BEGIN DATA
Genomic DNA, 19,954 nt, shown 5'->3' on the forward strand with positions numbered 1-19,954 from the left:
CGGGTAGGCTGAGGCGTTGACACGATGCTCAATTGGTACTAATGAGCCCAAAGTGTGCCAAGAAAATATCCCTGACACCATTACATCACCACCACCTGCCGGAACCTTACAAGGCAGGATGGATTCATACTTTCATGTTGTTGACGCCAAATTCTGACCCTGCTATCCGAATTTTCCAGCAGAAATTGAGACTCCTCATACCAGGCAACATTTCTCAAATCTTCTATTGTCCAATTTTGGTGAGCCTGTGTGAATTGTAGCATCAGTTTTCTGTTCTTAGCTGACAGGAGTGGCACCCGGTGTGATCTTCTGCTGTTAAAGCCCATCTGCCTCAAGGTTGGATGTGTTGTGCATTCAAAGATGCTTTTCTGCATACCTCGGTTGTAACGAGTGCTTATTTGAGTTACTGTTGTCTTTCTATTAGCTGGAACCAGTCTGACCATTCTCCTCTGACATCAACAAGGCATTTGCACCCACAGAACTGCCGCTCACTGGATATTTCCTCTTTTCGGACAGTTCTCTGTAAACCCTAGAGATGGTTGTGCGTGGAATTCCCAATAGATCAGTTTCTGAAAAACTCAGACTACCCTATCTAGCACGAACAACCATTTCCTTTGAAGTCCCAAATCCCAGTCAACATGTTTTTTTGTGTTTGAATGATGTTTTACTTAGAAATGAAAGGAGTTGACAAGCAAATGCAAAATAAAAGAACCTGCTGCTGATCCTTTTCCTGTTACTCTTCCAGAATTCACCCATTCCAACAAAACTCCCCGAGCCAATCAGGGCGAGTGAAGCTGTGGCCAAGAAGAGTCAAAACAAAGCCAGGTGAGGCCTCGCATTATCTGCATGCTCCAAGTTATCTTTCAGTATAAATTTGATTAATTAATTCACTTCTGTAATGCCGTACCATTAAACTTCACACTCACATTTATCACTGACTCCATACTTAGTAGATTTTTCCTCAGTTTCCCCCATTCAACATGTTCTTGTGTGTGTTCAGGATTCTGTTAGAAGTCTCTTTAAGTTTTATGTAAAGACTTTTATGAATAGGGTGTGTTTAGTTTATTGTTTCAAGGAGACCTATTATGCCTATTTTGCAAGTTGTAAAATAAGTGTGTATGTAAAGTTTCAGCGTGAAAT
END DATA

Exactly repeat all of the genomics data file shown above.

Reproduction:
Genomic DNA, 19,954 nt, shown 5'->3' on the forward strand with positions numbered 1-19,954 from the left:
CGGGTAGGCTGAGGCGTTGACACGATGCTCAATTGGTACTAATGAGCCCAAAGTGTGCCAAGAAAATATCCCTGACACCATTACATCACCACCACCTGCCGGAACCTTACAAGGCAGGATGGATTCATACTTTCATGTTGTTGACGCCAAATTCTGACCCTGCTATCCGAATTTTCCAGCAGAAATTGAGACTCCTCATACCAGGCAACATTTCTCAAATCTTCTATTGTCCAATTTTGGTGAGCCTGTGTGAATTGTAGCATCAGTTTTCTGTTCTTAGCTGACAGGAGTGGCACCCGGTGTGATCTTCTGCTGTTAAAGCCCATCTGCCTCAAGGTTGGATGTGTTGTGCATTCAAAGATGCTTTTCTGCATACCTCGGTTGTAACGAGTGCTTATTTGAGTTACTGTTGTCTTTCTATTAGCTGGAACCAGTCTGACCATTCTCCTCTGACATCAACAAGGCATTTGCACCCACAGAACTGCCGCTCACTGGATATTTCCTCTTTTCGGACAGTTCTCTGTAAACCCTAGAGATGGTTGTGCGTGGAATTCCCAATAGATCAGTTTCTGAAAAACTCAGACTACCCTATCTAGCACGAACAACCATTTCCTTTGAAGTCCCAAATCCCAGTCAACATGTTTTTTTGTGTTTGAATGATGTTTTACTTAGAAATGAAAGGAGTTGACAAGCAAATGCAAAATAAAAGAACCTGCTGCTGATCCTTTTCCTGTTACTCTTCCAGAATTCACCCATTCCAACAAAACTCCCCGAGCCAATCAGGGCGAGTGAAGCTGTGGCCAAGAAGAGTCAAAACAAAGCCAGGTGAGGCCTCGCATTATCTGCATGCTCCAAGTTATCTTTCAGTATAAATTTGATTAATTAATTCACTTCTGTAATGCCGTACCATTAAACTTCACACTCACATTTATCACTGACTCCATACTTAGTAGATTTTTCCTCAGTTTCCCCCATTCAACATGTTCTTGTGTGTGTTCAGGATTCTGTTAGAAGTCTCTTTAAGTTTTATGTAAAGACTTTTATGAATAGGGTGTGTTTAGTTTATTGTTTCAAGGAGACCTATTATGCCTATTTTGCAAGTTGTAAAATAAGTGTGTATGTAAAGTTTCAGCGTGAAAT